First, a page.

Glen, Andrew (2014-01). The Development of Measurement Techniques to Identify and Characterize Dusts and Ice Nuclei in the Atmosphere. Doctoral Dissertation.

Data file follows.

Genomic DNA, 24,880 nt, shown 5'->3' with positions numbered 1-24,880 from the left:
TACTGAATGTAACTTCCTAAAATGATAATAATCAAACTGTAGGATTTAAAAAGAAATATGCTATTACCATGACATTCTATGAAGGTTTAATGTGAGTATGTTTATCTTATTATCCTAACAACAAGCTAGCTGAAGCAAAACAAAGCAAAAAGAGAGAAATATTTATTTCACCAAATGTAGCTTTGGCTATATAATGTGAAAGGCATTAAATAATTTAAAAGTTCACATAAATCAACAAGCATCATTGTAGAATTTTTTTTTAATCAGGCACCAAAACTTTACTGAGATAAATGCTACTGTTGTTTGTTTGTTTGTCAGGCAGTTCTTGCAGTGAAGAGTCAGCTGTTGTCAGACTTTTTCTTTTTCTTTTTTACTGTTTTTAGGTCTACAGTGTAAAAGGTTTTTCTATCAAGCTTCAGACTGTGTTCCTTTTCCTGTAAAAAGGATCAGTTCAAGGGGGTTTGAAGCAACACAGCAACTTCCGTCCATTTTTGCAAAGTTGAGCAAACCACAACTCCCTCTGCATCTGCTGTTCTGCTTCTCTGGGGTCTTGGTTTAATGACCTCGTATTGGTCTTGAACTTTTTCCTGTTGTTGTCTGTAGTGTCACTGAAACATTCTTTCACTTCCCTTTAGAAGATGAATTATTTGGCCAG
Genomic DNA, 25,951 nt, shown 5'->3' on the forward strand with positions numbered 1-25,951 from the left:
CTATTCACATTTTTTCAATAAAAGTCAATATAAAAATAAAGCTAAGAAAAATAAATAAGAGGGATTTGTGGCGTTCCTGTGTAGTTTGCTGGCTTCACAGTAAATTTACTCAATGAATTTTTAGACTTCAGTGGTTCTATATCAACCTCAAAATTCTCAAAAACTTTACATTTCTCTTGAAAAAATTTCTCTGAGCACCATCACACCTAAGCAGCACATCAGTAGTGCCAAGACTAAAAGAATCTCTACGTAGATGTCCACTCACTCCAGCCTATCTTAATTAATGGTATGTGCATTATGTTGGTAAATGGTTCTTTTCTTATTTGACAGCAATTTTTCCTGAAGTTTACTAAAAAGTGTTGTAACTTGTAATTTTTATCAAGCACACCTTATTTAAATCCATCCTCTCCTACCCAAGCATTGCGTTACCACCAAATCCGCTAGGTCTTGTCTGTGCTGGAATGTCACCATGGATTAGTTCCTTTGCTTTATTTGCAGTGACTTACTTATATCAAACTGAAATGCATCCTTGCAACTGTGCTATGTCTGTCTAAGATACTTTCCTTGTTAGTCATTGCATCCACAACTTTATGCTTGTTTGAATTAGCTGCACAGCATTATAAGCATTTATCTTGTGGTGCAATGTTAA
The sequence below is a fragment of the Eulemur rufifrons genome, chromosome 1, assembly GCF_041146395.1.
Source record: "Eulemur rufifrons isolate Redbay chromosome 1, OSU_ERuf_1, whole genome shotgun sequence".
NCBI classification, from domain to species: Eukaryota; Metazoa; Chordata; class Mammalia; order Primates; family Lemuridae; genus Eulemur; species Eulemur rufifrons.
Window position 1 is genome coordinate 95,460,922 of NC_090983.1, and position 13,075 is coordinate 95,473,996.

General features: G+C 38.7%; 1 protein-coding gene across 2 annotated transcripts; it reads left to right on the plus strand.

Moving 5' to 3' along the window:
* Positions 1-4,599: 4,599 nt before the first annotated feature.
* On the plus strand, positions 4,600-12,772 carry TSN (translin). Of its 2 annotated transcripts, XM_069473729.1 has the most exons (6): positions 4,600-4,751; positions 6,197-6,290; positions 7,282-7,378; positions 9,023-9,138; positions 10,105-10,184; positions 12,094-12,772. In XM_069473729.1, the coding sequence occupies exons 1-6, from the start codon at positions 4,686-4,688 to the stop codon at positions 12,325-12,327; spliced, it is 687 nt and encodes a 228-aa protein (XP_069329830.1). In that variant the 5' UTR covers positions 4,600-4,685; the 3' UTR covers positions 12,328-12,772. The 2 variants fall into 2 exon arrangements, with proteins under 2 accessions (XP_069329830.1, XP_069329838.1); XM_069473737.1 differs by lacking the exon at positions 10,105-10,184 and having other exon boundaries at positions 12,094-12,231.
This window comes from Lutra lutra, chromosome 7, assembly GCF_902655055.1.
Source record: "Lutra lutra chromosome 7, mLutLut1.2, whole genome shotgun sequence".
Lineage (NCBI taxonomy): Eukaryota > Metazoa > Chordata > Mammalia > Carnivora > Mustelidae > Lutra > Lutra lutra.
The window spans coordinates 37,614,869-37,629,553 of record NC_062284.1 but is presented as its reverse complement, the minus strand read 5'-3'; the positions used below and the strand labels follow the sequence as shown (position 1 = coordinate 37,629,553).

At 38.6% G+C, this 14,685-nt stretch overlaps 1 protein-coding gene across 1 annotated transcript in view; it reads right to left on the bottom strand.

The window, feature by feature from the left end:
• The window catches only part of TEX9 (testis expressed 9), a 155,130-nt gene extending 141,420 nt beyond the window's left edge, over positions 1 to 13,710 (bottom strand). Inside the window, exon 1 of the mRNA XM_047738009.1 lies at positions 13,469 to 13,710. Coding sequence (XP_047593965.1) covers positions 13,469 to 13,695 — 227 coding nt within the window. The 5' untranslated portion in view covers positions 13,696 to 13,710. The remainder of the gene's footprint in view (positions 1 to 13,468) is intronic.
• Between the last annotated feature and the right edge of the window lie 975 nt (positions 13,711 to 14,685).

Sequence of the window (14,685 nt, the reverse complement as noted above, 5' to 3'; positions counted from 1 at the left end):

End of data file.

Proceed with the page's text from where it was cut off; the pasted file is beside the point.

Mineral dusts and ice crystals directly influence the Earth's radiative budget through radiative scattering and absorption. The interaction of spherical particles on the radiative budget are well known, however mineral dusts and ice crystals are generally non-spherical leading to large uncertainties in the radiative impacts of these particles. In addition, atmospheric dust has the ability to act as an Ice Nuclei (IN) aiding in the formation of ice crystals in the atmosphere through four well known nucleation mechanisms. The work presented here discusses new instrumentation and methods to measure and identify both the optical scattering properties and ice nucleation properties of atmospherically relevant dusts. The Texas A&M University Continuous Flow Diffusion Chamber (CFDC) was constructed and characterized in the laboratory using a known effective IN, silver iodide. This instrument was then deployed in the Arctic as part of the Indirect Semi-Direct Aerosol Campaign (ISDAC) where it measured the concentration of potential IN under atmospheric conditions. The results of which, showed the Arctic has higher particle concentrations during the spring compared to data collected in the fall during other field projects. In addition, extreme nucleation events were observed with average IN concentrations as high as 100 L^(-1). The optical scattering properties of atmospherically relevant dusts were measured using a prototype instrument, the Cloud Aerosol Spectrometer with Polarization (CASPOL) under laboratory conditions. The data collected using this instrument allowed the classification of 13 atmospherically relevant dusts into 3 distinct groups based on the optical scattering properties. This instrument was then upgraded by the manufacturer and used to measure the optical scattering properties of both atmospherically relevant dusts and ice crystals generated using the CFDC with the previously examined dusts as potential IN. The results show the dusts can still be categorized into 3 distinct groups and can be differentiated from generated ice crystals. These results provide methodologies for differentiating atmospheric dust from ice crystals in the atmosphere using remote sensing instrumentation.